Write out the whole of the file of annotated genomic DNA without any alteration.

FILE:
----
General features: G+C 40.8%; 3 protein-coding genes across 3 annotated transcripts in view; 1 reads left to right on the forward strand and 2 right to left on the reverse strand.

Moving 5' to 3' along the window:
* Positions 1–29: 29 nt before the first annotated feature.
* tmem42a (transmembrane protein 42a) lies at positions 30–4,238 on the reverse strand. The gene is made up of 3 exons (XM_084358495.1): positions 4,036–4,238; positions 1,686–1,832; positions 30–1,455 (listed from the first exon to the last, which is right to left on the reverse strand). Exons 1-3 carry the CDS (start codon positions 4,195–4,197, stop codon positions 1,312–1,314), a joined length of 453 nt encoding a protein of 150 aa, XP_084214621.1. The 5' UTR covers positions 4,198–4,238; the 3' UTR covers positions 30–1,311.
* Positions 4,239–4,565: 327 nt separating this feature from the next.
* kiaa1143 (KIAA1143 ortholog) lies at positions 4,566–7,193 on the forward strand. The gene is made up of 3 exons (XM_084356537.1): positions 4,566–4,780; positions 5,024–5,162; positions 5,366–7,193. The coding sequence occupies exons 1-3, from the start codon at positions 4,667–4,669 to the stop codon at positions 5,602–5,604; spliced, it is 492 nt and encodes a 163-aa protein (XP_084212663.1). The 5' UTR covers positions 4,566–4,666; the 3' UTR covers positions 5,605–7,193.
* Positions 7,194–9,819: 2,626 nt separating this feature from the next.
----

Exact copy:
General features: G+C 40.8%; 3 protein-coding genes across 3 annotated transcripts in view; 1 reads left to right on the forward strand and 2 right to left on the reverse strand.

Moving 5' to 3' along the window:
* Positions 1–29: 29 nt before the first annotated feature.
* tmem42a (transmembrane protein 42a) lies at positions 30–4,238 on the reverse strand. The gene is made up of 3 exons (XM_084358495.1): positions 4,036–4,238; positions 1,686–1,832; positions 30–1,455 (listed from the first exon to the last, which is right to left on the reverse strand). Exons 1-3 carry the CDS (start codon positions 4,195–4,197, stop codon positions 1,312–1,314), a joined length of 453 nt encoding a protein of 150 aa, XP_084214621.1. The 5' UTR covers positions 4,198–4,238; the 3' UTR covers positions 30–1,311.
* Positions 4,239–4,565: 327 nt separating this feature from the next.
* kiaa1143 (KIAA1143 ortholog) lies at positions 4,566–7,193 on the forward strand. The gene is made up of 3 exons (XM_084356537.1): positions 4,566–4,780; positions 5,024–5,162; positions 5,366–7,193. The coding sequence occupies exons 1-3, from the start codon at positions 4,667–4,669 to the stop codon at positions 5,602–5,604; spliced, it is 492 nt and encodes a 163-aa protein (XP_084212663.1). The 5' UTR covers positions 4,566–4,666; the 3' UTR covers positions 5,605–7,193.
* Positions 7,194–9,819: 2,626 nt separating this feature from the next.